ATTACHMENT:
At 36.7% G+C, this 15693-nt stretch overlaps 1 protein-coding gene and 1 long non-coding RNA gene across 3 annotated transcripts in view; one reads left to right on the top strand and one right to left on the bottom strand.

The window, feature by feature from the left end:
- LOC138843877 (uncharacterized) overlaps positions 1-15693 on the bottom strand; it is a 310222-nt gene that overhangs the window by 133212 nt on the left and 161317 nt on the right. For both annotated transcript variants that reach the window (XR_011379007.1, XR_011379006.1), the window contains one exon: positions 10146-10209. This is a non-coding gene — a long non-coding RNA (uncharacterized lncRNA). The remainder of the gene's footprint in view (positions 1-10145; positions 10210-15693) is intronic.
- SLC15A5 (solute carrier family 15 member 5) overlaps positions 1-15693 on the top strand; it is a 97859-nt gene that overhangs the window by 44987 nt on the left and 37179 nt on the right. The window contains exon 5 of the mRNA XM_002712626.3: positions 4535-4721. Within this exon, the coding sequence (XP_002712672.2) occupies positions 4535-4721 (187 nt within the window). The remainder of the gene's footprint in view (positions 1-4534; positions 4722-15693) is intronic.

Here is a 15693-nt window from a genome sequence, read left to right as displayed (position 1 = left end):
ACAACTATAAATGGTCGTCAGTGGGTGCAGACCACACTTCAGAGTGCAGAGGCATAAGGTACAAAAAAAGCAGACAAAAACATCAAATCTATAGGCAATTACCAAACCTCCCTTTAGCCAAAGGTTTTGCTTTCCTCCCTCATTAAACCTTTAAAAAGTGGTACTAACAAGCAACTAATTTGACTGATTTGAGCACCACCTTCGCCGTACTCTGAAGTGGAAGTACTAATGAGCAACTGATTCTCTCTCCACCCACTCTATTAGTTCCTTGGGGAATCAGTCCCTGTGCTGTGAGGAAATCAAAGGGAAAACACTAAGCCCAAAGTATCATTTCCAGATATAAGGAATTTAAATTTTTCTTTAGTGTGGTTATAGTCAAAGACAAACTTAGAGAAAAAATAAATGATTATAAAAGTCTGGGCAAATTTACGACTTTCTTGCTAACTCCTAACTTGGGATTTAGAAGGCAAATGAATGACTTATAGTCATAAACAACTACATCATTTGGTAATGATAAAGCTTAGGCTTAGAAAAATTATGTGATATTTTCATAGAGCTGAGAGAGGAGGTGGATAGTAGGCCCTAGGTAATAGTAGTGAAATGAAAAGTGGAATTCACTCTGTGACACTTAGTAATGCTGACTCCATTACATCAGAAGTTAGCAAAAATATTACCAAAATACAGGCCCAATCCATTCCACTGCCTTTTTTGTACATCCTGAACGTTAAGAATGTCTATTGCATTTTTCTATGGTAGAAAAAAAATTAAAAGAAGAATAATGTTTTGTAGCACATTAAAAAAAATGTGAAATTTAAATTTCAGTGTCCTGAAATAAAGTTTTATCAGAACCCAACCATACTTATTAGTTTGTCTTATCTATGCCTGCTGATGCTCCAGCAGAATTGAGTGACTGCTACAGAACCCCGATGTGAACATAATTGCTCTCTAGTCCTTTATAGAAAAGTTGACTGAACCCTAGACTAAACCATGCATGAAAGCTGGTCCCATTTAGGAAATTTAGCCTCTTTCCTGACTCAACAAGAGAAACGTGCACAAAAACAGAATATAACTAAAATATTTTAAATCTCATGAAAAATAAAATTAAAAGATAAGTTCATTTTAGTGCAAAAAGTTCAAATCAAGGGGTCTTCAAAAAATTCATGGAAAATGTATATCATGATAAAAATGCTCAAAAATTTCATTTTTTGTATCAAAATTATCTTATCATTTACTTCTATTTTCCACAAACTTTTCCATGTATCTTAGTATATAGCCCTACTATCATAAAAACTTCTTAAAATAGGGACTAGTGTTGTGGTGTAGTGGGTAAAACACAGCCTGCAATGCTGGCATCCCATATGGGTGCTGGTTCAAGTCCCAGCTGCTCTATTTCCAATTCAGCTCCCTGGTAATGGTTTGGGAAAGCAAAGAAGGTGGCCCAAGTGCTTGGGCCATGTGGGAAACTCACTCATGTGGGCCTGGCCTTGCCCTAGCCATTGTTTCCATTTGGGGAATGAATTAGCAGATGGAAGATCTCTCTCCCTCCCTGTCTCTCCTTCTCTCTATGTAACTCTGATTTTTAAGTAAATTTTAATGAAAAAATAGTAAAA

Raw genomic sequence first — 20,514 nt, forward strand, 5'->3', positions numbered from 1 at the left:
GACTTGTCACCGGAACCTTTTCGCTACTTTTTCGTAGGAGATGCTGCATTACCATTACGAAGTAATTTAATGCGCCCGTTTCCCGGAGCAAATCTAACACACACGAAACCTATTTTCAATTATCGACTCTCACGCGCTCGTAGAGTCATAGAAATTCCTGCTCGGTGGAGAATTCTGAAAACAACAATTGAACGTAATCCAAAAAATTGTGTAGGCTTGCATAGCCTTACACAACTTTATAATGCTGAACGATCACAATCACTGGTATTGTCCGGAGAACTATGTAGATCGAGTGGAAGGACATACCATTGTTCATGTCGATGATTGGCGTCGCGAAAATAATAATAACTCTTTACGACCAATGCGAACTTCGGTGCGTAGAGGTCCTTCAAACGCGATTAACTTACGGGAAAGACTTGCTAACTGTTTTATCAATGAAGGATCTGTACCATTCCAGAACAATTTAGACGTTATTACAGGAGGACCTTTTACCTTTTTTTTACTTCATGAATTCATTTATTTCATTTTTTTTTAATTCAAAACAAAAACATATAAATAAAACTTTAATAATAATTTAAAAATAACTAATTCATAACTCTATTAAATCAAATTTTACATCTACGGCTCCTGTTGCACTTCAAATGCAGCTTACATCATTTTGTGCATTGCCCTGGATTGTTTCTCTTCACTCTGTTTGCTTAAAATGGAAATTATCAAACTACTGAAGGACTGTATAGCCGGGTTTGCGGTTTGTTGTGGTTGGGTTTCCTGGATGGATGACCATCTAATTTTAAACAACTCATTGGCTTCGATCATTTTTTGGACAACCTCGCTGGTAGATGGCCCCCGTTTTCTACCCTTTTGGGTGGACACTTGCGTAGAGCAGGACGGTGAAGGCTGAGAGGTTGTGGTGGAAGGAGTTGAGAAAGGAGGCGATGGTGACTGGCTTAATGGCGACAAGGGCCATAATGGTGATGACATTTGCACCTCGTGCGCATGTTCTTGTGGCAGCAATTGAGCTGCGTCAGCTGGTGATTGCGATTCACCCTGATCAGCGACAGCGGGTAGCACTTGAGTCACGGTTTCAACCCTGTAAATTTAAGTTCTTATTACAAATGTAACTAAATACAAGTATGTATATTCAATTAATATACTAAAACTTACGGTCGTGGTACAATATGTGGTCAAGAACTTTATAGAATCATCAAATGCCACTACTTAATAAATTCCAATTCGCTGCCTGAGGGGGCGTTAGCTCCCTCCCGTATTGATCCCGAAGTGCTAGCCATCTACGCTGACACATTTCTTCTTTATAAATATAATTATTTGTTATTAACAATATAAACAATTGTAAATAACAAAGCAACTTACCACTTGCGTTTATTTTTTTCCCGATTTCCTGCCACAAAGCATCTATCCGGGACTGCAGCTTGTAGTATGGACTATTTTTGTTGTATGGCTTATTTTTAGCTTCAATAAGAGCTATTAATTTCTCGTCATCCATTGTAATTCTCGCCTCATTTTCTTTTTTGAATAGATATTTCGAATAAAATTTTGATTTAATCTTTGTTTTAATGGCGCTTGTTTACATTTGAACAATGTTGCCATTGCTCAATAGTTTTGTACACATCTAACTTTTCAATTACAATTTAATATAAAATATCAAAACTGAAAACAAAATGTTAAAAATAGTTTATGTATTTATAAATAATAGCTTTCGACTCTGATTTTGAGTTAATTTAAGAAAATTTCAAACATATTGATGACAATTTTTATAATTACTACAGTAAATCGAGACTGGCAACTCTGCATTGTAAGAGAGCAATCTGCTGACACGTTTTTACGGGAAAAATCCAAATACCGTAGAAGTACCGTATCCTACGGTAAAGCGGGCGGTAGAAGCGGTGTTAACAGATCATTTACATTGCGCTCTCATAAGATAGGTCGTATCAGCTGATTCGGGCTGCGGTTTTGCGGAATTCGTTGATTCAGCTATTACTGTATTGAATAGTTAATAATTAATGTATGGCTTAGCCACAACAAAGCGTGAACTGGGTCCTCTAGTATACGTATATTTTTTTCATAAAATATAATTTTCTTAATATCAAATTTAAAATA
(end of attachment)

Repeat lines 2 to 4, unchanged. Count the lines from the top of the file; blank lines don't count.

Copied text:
The window, feature by feature from the left end:
- LOC138843877 (uncharacterized) overlaps positions 1-15693 on the bottom strand; it is a 310222-nt gene that overhangs the window by 133212 nt on the left and 161317 nt on the right. For both annotated transcript variants that reach the window (XR_011379007.1, XR_011379006.1), the window contains one exon: positions 10146-10209. This is a non-coding gene — a long non-coding RNA (uncharacterized lncRNA). The remainder of the gene's footprint in view (positions 1-10145; positions 10210-15693) is intronic.
- SLC15A5 (solute carrier family 15 member 5) overlaps positions 1-15693 on the top strand; it is a 97859-nt gene that overhangs the window by 44987 nt on the left and 37179 nt on the right. The window contains exon 5 of the mRNA XM_002712626.3: positions 4535-4721. Within this exon, the coding sequence (XP_002712672.2) occupies positions 4535-4721 (187 nt within the window). The remainder of the gene's footprint in view (positions 1-4534; positions 4722-15693) is intronic.